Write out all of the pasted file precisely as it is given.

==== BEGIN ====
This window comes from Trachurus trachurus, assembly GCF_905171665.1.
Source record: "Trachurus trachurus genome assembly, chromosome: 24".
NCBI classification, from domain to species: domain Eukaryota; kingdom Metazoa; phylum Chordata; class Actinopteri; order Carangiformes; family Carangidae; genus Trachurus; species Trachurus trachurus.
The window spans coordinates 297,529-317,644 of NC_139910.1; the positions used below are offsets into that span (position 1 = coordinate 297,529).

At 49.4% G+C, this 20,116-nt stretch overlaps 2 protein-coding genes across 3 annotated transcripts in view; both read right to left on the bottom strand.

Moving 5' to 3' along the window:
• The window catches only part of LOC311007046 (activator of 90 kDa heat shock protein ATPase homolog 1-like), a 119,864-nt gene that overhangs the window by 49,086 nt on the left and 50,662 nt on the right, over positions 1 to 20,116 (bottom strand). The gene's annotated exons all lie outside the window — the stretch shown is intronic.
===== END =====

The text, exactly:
This window comes from Trachurus trachurus, assembly GCF_905171665.1.
Source record: "Trachurus trachurus genome assembly, chromosome: 24".
NCBI classification, from domain to species: domain Eukaryota; kingdom Metazoa; phylum Chordata; class Actinopteri; order Carangiformes; family Carangidae; genus Trachurus; species Trachurus trachurus.
The window spans coordinates 297,529-317,644 of NC_139910.1; the positions used below are offsets into that span (position 1 = coordinate 297,529).

At 49.4% G+C, this 20,116-nt stretch overlaps 2 protein-coding genes across 3 annotated transcripts in view; both read right to left on the bottom strand.

Moving 5' to 3' along the window:
• The window catches only part of LOC311007046 (activator of 90 kDa heat shock protein ATPase homolog 1-like), a 119,864-nt gene that overhangs the window by 49,086 nt on the left and 50,662 nt on the right, over positions 1 to 20,116 (bottom strand). The gene's annotated exons all lie outside the window — the stretch shown is intronic.